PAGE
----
Carmen Lomas Garza
Carmen Lomas Garza (University of Minnesota Press, 2010) Widely known for works that celebrate the traditions of her family and her South Texas Latino community, Carmen Lomas Garza has been active as a painter, printmaker, muralist, and children's book illustrator since the 1970s. Born in Kingsville, Texas, she experienced institutionalized racism in a segregated school system that punished Mexican American students for speaking Spanish. Through her art, which draws on her childhood memories and depicts the relationship between family and community, Garza challenges the legacy of repression while establishing the folk art idiom, as employed by nonwhite and immigrant artists, as a vital element of American modernism.
Garza's art illustrates how, despite racial inequities, cultural conflict, and urban pressures, the Mexican American community has sustained a rich and vital cultural identity. In this volume of the pathbreaking A Ver series, Constance Cortez explores Garza's artwork in the context of the Chicano/a art movement, family and regional traditions, and Garza's own political and social activism.
Ph.D., University of California at Los Angeles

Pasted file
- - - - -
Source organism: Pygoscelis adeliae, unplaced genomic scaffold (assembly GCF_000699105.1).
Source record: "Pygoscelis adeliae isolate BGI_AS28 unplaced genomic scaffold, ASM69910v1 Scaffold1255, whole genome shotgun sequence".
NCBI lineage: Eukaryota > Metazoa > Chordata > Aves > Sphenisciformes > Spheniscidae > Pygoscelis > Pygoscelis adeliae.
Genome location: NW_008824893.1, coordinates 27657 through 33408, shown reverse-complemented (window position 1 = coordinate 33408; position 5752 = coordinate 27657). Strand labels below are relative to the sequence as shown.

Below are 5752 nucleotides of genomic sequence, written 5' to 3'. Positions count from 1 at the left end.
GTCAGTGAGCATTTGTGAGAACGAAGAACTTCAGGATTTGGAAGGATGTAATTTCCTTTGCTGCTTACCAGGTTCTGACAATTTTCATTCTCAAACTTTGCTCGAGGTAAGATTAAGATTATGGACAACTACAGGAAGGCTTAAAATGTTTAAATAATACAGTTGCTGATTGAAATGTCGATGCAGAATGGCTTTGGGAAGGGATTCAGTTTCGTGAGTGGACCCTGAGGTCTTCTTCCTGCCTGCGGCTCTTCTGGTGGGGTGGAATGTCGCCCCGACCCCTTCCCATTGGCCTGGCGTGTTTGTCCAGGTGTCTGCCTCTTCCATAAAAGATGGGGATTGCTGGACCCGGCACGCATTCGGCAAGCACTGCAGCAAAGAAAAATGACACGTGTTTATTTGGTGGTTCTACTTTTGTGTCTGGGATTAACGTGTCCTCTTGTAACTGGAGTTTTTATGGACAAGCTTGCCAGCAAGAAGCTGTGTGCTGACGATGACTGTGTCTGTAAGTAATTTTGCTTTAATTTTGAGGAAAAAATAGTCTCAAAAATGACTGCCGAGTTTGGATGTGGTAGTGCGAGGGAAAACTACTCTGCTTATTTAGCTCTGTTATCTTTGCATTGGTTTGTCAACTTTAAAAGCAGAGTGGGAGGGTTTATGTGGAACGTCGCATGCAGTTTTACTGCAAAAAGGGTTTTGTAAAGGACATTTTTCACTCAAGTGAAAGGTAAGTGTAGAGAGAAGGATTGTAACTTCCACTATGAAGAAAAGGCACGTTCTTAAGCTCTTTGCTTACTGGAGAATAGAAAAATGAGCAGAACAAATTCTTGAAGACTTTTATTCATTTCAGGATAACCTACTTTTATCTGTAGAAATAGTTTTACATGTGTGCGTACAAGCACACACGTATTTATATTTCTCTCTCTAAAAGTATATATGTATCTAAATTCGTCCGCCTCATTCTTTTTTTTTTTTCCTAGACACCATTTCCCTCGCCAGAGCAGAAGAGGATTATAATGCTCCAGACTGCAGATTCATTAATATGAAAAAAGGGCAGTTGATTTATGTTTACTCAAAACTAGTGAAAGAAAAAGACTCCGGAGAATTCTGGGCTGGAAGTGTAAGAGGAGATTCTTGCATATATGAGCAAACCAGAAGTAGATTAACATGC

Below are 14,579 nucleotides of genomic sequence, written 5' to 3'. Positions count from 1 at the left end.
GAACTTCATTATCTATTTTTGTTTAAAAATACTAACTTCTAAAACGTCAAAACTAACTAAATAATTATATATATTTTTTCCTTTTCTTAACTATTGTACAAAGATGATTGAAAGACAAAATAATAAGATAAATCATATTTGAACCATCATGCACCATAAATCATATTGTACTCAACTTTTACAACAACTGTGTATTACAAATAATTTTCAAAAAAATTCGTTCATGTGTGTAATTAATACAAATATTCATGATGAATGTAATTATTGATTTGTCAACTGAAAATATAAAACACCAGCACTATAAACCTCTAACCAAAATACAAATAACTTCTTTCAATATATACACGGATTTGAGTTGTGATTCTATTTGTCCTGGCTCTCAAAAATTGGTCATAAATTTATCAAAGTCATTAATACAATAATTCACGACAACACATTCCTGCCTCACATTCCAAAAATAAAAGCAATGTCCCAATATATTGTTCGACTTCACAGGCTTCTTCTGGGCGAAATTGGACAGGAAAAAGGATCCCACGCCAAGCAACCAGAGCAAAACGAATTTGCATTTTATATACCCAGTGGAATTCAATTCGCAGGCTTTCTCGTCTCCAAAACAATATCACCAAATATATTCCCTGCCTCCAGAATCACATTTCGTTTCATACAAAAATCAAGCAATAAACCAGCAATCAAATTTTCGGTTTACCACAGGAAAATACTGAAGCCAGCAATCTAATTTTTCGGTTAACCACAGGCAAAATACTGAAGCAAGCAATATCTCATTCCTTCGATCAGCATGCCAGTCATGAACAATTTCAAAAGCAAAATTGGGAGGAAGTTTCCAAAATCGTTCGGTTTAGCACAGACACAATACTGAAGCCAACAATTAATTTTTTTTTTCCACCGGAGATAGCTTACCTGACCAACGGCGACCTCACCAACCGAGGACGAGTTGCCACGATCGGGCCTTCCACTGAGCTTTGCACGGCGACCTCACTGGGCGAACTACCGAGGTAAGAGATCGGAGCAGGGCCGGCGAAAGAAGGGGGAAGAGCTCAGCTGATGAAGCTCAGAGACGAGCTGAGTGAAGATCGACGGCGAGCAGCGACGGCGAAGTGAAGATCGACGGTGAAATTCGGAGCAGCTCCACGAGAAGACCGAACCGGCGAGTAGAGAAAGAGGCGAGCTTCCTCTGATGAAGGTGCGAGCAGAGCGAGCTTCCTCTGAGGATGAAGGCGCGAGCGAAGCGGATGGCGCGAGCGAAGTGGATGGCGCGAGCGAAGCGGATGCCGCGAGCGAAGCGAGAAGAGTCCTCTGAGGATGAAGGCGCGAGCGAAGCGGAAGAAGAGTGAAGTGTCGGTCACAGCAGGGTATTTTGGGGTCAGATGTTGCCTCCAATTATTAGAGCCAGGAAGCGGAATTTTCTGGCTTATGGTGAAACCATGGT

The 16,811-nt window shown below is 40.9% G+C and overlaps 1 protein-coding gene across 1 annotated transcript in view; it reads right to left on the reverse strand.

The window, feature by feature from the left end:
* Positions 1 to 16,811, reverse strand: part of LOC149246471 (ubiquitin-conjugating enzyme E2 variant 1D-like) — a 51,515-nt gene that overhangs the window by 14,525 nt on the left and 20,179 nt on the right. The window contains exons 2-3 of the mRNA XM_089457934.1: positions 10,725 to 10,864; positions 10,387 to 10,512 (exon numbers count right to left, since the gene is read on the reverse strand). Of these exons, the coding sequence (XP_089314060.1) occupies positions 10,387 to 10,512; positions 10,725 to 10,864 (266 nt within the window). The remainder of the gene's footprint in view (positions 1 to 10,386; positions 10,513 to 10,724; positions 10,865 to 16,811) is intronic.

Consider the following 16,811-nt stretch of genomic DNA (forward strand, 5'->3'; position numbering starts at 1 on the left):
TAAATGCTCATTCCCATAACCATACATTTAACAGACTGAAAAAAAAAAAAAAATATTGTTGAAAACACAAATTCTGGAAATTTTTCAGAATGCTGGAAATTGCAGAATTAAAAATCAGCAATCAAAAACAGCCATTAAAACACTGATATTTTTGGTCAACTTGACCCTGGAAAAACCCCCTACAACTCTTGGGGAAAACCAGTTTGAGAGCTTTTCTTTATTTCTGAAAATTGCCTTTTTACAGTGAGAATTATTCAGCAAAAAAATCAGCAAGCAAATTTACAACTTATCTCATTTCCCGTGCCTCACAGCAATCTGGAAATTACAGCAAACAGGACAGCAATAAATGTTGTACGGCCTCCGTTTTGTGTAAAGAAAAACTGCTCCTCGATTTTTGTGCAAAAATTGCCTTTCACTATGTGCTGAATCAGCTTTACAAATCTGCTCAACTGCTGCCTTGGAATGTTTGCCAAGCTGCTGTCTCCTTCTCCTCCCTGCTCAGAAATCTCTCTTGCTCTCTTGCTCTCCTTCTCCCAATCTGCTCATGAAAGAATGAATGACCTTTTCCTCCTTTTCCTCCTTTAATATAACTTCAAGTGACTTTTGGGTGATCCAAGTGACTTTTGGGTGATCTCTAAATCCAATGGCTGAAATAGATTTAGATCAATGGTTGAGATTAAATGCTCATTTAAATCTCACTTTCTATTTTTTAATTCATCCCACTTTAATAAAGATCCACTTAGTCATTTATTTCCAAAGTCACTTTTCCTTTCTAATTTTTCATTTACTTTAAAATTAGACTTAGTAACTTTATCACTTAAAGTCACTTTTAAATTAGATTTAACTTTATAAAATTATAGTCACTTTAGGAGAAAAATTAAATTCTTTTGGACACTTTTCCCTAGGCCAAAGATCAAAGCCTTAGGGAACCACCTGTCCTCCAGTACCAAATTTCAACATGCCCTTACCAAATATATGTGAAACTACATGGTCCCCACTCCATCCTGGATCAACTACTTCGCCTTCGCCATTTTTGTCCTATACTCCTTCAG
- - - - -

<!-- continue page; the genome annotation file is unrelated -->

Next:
Associate Professor of Chicana/o Art History and Post Contact Art of Mexico
Dr. Cortez teaches courses in Modern and Contemporary Art as well as in Colonial Art of Mexico. She publishes in two fields: Contemporary Chicano/a Art and Post-Contact Art of Mexico. Her three most recent volumes include: Aztlán to Magulandia: The Journey of Chicano Artist Gilbert "Magu" Luján, co-edited with Hal Glicksman (University Art Galleries, University of California, Irvine/DelMonico Books•Prestel, Munich, London, New York, 2017); Carmen Lomas Garza (Los Angeles and Minneapolis: UCLA Chicano Studies Research Center and the University of Minnesota Press, 2010), for which she was awarded first place in the category of Best Arts Book (English) at the 2011 International Latino Book Awards; and Death & the Afterlife in the Early Modern Hispanic World co-edited with John Beusterien (Minneapolis, Minnesota: University of Minnesota Press, 2010, Hispanic Issues Online).
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